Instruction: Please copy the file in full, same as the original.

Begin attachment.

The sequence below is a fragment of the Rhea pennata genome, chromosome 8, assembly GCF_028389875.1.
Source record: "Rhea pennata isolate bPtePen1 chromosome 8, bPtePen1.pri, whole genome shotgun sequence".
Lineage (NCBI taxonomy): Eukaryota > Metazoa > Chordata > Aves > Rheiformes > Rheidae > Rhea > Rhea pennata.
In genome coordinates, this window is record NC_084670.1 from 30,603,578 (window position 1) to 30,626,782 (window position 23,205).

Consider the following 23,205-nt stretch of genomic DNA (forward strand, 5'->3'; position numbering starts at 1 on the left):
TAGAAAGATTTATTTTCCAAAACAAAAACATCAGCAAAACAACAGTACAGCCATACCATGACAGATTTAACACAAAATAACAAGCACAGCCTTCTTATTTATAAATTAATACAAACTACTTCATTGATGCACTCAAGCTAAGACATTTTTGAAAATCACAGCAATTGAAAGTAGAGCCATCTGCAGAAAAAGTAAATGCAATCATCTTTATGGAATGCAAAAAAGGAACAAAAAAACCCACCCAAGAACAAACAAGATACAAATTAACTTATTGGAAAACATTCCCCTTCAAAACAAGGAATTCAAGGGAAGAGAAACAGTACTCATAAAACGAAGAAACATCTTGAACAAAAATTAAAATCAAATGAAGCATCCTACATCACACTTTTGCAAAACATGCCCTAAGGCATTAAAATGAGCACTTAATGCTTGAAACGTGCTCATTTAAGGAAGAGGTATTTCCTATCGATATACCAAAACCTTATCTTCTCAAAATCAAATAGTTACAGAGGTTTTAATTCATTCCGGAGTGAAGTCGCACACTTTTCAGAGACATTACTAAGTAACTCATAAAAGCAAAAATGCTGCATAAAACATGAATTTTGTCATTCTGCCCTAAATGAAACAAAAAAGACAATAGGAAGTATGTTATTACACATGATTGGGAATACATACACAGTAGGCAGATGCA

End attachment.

The sequence below is a fragment of the Rhea pennata genome, chromosome 8, assembly GCF_028389875.1.
Source record: "Rhea pennata isolate bPtePen1 chromosome 8, bPtePen1.pri, whole genome shotgun sequence".
Lineage (NCBI taxonomy): Eukaryota > Metazoa > Chordata > Aves > Rheiformes > Rheidae > Rhea > Rhea pennata.
In genome coordinates, this window is record NC_084670.1 from 30,603,578 (window position 1) to 30,626,782 (window position 23,205).

Consider the following 23,205-nt stretch of genomic DNA (forward strand, 5'->3'; position numbering starts at 1 on the left):
TAGAAAGATTTATTTTCCAAAACAAAAACATCAGCAAAACAACAGTACAGCCATACCATGACAGATTTAACACAAAATAACAAGCACAGCCTTCTTATTTATAAATTAATACAAACTACTTCATTGATGCACTCAAGCTAAGACATTTTTGAAAATCACAGCAATTGAAAGTAGAGCCATCTGCAGAAAAAGTAAATGCAATCATCTTTATGGAATGCAAAAAAGGAACAAAAAAACCCACCCAAGAACAAACAAGATACAAATTAACTTATTGGAAAACATTCCCCTTCAAAACAAGGAATTCAAGGGAAGAGAAACAGTACTCATAAAACGAAGAAACATCTTGAACAAAAATTAAAATCAAATGAAGCATCCTACATCACACTTTTGCAAAACATGCCCTAAGGCATTAAAATGAGCACTTAATGCTTGAAACGTGCTCATTTAAGGAAGAGGTATTTCCTATCGATATACCAAAACCTTATCTTCTCAAAATCAAATAGTTACAGAGGTTTTAATTCATTCCGGAGTGAAGTCGCACACTTTTCAGAGACATTACTAAGTAACTCATAAAAGCAAAAATGCTGCATAAAACATGAATTTTGTCATTCTGCCCTAAATGAAACAAAAAAGACAATAGGAAGTATGTTATTACACATGATTGGGAATACATACACAGTAGGCAGATGCA